blockquote IPv4 and IPv6 addresses are not compatible. Pawlik [NRO chairma] said it was technically feasible to make the two types of IP address talk to each other, but it would be best for companies and ISPs to switch to IPv6 as soon as possible, to keep networks stable and avoid complexity when IPv4 addresses run out.


Pawlik also conceded that many businesses are putting off the switch to IPv6 because, even when all public IPv4 addresses have been allocated, they will continue to be able to allocate private IPv4 addresses internally. However, he stressed that anyone running public-facing websites will have to make their sites visible as IPv6 addresses, as their users will be on IPv6 addresses in the future.

The reality is that we’re running out of IPv4 address spaces a lot faster than that. Consider this more recent coverage (Jan 2011) that estimates all available IPv4 address blocks will be officially “gone” in early February 2011:

blockquote It's likely that this week or next, the central supplier of Internet Protocol version 4 (IPv4) addresses will dole out the last ones at the wholesale level. That will set the clock ticking for the moment in coming months when those addresses will all be snapped by corporate Web sites, Internet service providers, or other eventual owners.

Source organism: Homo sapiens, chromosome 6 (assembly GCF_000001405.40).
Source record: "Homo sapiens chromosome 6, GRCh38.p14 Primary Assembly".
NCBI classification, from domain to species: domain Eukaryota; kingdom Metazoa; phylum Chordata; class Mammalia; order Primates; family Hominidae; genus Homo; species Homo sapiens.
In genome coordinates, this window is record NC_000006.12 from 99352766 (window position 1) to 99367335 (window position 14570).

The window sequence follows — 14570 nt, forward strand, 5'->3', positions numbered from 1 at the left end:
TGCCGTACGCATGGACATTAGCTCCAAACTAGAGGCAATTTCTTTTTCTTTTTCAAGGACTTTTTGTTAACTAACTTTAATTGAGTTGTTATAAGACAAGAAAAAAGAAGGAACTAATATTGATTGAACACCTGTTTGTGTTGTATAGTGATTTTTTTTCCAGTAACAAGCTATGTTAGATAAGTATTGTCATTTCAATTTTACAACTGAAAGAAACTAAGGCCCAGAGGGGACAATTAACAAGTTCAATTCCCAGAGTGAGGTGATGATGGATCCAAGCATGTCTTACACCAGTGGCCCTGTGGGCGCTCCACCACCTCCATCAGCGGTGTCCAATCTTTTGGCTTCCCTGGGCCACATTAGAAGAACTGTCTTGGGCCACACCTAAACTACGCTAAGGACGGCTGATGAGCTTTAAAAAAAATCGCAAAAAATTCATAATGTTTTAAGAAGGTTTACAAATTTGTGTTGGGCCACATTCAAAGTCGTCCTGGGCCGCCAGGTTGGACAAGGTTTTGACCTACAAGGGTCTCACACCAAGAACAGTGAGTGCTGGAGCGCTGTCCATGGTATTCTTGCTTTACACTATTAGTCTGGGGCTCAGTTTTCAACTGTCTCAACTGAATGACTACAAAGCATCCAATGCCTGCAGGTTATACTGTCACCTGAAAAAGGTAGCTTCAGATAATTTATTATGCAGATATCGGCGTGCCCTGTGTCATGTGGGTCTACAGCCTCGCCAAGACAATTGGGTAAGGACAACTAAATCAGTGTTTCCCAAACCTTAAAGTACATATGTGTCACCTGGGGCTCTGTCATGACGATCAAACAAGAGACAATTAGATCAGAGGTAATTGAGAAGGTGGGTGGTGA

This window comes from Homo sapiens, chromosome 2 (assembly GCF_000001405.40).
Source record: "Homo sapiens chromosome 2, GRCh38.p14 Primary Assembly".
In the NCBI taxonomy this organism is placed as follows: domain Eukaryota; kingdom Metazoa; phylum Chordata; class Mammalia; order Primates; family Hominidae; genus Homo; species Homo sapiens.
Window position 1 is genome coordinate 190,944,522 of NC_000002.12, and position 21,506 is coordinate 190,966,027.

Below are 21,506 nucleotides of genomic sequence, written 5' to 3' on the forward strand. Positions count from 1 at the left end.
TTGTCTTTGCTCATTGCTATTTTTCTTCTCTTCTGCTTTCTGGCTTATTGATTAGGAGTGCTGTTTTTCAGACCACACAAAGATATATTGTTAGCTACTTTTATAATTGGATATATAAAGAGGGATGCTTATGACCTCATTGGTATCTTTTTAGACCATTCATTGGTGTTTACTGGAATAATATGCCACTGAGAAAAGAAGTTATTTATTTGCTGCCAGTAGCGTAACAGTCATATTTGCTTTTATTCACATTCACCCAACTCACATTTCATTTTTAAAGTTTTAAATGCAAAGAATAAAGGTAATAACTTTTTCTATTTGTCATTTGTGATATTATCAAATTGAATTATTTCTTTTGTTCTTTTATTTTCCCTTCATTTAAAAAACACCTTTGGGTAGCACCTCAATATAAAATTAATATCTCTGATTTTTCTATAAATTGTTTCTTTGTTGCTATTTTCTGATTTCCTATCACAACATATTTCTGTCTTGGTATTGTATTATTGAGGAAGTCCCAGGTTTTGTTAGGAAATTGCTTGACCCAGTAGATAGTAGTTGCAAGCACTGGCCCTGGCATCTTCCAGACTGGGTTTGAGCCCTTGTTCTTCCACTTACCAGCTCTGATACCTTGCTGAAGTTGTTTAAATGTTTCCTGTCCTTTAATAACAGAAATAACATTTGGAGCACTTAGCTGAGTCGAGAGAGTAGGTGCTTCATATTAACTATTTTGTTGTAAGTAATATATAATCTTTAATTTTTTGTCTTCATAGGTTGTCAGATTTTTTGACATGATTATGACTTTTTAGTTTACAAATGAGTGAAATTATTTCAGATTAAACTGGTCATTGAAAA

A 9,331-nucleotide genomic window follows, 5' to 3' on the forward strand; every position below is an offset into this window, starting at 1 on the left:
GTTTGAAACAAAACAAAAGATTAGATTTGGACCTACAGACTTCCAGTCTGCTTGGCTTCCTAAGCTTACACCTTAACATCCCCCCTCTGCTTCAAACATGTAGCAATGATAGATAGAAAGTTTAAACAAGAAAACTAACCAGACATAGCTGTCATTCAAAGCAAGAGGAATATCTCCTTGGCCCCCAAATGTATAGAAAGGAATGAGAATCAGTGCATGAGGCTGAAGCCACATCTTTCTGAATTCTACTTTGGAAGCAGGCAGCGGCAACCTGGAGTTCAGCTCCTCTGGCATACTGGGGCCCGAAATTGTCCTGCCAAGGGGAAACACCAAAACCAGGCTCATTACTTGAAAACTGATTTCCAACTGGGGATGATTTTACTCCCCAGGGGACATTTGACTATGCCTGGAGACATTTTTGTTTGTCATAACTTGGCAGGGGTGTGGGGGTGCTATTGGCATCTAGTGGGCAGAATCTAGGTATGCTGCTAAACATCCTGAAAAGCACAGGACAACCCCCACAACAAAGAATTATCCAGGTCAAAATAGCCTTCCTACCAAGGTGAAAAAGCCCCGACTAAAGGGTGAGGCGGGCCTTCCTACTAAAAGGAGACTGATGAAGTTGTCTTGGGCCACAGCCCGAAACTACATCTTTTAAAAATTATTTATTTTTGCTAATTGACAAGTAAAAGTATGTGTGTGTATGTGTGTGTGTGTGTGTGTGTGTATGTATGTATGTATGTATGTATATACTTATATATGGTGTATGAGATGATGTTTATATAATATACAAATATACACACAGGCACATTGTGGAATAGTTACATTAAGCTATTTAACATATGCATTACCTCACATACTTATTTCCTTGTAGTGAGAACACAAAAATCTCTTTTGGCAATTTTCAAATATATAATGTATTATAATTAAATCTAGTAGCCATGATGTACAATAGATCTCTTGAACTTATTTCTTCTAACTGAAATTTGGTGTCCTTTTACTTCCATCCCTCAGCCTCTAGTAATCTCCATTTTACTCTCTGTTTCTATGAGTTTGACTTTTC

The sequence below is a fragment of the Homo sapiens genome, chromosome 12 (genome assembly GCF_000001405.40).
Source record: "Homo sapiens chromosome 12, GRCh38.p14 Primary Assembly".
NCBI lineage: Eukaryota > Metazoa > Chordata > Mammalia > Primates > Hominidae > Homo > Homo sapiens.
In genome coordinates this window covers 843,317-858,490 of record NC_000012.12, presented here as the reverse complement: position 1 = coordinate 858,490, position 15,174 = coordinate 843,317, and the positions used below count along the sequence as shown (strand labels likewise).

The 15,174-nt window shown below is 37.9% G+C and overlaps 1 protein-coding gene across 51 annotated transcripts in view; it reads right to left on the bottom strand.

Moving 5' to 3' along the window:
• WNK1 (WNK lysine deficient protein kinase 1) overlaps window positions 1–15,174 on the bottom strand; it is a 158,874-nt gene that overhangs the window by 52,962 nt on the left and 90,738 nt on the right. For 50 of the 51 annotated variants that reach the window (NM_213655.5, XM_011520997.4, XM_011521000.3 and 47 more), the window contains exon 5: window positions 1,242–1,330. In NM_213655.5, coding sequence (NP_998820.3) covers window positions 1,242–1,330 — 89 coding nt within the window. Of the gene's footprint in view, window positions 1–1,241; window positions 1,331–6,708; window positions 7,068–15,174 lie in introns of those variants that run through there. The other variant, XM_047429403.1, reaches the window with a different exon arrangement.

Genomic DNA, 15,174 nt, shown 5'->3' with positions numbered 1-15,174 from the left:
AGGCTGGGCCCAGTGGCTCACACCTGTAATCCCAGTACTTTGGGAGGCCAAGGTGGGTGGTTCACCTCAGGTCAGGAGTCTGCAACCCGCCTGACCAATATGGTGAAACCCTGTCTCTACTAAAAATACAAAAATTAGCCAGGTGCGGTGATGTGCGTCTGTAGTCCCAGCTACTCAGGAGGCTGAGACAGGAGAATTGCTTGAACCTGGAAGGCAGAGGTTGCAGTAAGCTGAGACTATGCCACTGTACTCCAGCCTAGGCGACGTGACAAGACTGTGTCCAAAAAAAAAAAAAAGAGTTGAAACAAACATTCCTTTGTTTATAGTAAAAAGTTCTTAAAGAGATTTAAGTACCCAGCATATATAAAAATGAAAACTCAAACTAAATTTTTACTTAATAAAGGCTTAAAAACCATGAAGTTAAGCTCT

And that means it's now a necessity, not a luxury, to rebuild the Net on a more modern foundation called IPv6.

Read more:

The last 5 blocks of addresses “each with 16.8 million addresses”, were distributed to the regional registries earlier this week.  It is expected such allotments will be depleted in six to nine months.” (Internet Runs out of addresses as devices grow –